At my catholic school we had this lay chaplain, he wasn't a priest but just a fairly ordinary catholic guy who was there to organise religious services and events and also, to some extent, to provide spiritual support to students.
I ended up coming out to him after he walked in on me crying in the chapel one day. I'd been struggling quite a bit with reconciling my sexuality with my faith, as well as with my mood generally, and by lower 6th (age 17) the chapel had become the place where I would go to hide away when school got too much. It was basically just a tiny room with an altar and a couple of pews in it, but hardly anyone ever used it, so you were usually guaranteed a private space.
I don't remember all that much about the specific day in question, except that I was sitting in there in tears talking to God about what He wanted me to do in terms of relationships. At this point I was exclusively attracted to girls, and I wanted to know whether it would be okay for me to consider pursuing a relationship, or whether I should remain celibate, but I kept going round in circles without getting anywhere and getting quite upset.
When the chaplain walked in to the chapel it was quite awkward; there I was in floods of tears, not exactly expecting to have to talk to anyone. He sat with me for a few moments and then said that if I wanted to talk then I could come find him in his office. This gave me some time to collect myself and decide whether or not I wanted to go to see him.
I had struggled over the past year and a half with finding someone to talk to about my sexuality who also could see where I was coming from with my struggle to reconcile it with my faith. Nonreligious support workers or mental health professionals I had spoken to could not quite understand the specific religious conflicts I was having and religious people often seemed judgemental.
I found it quite hard to actually talk to people about topics that were important to me so I wasn't sure that I would be able to say what I wanted to say to the chaplain if I did meet with him. However, when it came to it I found him one of the easiest people to talk to and I managed to come out to him almost straight away. He was the first person who had really seemed to understand why I was struggling.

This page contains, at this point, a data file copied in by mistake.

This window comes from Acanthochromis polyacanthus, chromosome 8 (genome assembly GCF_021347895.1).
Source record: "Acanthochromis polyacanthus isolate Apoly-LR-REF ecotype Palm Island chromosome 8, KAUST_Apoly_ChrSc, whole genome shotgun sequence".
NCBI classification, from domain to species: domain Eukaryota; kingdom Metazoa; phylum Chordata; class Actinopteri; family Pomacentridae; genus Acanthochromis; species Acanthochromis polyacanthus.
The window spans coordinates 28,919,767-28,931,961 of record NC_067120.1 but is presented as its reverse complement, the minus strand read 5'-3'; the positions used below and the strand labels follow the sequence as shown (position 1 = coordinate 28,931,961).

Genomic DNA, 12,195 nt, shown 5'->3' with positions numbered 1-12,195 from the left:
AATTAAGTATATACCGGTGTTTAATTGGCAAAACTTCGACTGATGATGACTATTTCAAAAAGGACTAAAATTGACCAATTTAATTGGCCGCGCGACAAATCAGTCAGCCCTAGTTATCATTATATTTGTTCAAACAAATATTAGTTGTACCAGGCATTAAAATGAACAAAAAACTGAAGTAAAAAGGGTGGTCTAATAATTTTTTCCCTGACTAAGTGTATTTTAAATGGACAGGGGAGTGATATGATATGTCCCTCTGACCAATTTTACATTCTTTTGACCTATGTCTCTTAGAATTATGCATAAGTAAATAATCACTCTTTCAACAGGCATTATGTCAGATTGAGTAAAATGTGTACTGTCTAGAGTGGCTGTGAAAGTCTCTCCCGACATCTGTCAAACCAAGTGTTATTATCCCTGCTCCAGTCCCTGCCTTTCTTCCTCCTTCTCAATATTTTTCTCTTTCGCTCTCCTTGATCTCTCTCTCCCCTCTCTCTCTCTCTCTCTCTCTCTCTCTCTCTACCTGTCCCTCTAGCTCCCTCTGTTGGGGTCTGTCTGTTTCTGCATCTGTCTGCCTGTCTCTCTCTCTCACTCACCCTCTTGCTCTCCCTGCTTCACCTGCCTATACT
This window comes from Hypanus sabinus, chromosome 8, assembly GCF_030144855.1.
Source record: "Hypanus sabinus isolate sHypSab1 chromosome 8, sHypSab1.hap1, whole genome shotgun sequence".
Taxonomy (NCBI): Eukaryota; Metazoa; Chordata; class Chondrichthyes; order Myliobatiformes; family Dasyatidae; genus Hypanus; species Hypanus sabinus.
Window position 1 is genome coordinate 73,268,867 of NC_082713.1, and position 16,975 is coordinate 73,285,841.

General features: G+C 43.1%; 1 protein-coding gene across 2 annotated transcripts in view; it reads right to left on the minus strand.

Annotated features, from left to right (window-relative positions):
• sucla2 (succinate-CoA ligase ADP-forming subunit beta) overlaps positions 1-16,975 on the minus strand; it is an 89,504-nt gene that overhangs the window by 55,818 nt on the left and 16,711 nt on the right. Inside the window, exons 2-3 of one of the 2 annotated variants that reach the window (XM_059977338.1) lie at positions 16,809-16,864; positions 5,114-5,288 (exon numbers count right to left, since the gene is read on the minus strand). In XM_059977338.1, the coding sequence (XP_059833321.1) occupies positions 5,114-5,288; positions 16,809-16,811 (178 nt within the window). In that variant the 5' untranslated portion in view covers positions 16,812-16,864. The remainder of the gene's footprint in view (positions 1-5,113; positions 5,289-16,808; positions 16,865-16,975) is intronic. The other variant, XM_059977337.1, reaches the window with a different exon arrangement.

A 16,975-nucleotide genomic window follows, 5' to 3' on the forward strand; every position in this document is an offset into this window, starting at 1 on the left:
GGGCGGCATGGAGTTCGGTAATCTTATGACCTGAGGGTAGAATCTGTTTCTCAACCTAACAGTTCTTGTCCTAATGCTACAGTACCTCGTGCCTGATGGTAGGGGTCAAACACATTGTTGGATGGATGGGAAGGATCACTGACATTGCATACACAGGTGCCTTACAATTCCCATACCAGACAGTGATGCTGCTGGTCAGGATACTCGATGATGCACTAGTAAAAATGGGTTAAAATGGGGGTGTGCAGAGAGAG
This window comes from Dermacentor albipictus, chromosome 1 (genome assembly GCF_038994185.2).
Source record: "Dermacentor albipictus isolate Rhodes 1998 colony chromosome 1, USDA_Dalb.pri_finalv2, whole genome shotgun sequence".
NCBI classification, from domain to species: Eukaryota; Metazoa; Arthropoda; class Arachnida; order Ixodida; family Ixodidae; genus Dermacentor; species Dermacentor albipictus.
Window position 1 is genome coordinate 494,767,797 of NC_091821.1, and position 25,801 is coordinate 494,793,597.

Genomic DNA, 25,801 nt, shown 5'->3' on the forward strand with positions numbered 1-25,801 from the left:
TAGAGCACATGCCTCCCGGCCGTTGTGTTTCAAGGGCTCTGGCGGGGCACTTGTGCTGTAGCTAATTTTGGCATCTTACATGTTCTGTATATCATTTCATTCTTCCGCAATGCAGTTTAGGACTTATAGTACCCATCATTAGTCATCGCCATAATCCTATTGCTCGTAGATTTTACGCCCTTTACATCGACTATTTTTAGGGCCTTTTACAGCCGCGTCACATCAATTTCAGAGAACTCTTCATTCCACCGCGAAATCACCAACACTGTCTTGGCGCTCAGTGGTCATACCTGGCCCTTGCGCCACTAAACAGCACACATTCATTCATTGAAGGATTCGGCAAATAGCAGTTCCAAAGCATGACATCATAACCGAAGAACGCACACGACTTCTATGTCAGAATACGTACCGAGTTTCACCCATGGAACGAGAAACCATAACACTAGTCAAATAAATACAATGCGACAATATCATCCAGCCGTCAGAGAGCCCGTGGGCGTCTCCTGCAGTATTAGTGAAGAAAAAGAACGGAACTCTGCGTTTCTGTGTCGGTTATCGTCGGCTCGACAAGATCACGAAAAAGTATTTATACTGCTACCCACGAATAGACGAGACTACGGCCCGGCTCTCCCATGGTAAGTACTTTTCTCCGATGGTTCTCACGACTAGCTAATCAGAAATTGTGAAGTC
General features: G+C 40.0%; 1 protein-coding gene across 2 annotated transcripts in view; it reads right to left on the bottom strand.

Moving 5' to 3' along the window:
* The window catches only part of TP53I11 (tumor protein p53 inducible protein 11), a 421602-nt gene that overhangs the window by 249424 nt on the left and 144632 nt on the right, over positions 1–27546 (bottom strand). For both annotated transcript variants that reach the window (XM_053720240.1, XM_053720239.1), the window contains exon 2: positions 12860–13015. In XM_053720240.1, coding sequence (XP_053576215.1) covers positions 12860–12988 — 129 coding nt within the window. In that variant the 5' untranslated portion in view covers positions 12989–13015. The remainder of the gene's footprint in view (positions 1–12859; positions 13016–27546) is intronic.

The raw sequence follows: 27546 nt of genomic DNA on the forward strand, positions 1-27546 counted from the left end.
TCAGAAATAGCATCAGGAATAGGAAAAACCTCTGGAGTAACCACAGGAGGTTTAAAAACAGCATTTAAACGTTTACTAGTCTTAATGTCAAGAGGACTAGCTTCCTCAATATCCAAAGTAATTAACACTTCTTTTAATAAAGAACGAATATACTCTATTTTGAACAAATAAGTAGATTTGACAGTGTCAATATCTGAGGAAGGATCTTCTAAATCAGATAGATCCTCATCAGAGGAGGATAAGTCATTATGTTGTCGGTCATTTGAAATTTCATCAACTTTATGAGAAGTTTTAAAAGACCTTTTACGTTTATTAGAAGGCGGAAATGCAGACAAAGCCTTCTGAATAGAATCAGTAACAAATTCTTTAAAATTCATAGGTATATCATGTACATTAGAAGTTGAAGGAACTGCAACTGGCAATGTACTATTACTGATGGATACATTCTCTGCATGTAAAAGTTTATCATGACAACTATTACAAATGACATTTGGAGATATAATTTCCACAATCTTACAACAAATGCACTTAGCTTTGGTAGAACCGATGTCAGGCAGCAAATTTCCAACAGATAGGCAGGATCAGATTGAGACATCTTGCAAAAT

Over the next few months we discussed and explored sexuality and faith. It was a really open and honest discussion, and I think it helped that it was one of the first times the chaplain had fully considered homosexuality in a faith context so we were able to explore it together.
We also started speaking about gender and I realised that that was something I wanted to discuss. A year previously I had come to the conclusion that I wasn't a girl, but that realisation terrified me so much that I didn't feel I could do anything about it, so I promptly squashed it. Over the year that followed I continued to learn more about being trans from the internet, but I was still too scared to say anything to anyone.
When my discussion with the chaplain turned to gender, I finally felt able to express how I'd been feeling. After I'd told him that I thought I was a guy, he simply told me that it would be possible for me to transition in school, if that was what I wanted. For the first time I started to consider that I could, that it didn't have to be that scary and that the school wouldn't have a problem with it. I suddenly felt empowered and confident and knew that I at least had to give living as a guy a go. He helped me talk through some of the practical aspects and it became so much less scary. He didn't know very much about being trans but still managed to provide a space for me to talk about it, and was so understanding and receptive.
Within about a week I had gone in to see my headmaster and spoken to him about transitioning at school. He was somewhat surprised, but immediately supportive. He spoke to other members of staff and we agreed that I could come back to school after the half term holiday as Zac.
The only issue I had was over which toilets I was supposed to use, as they originally thought I should use the disabled toilet. I didn't think this was appropriate so they suggested I use the staff toilets, which I reluctantly agreed to. They didn't want me using the boys toilets because they had this idea other students might complain that there was a 'girl' in there. I ignored their directive however and used the boys toilets, and as far as I'm aware there were never any complaints.
I continued to meet with the chaplain weekly for the remainder of my time at the school, and he was one of my biggest supporters. I really don't know how I'd have got through school without him.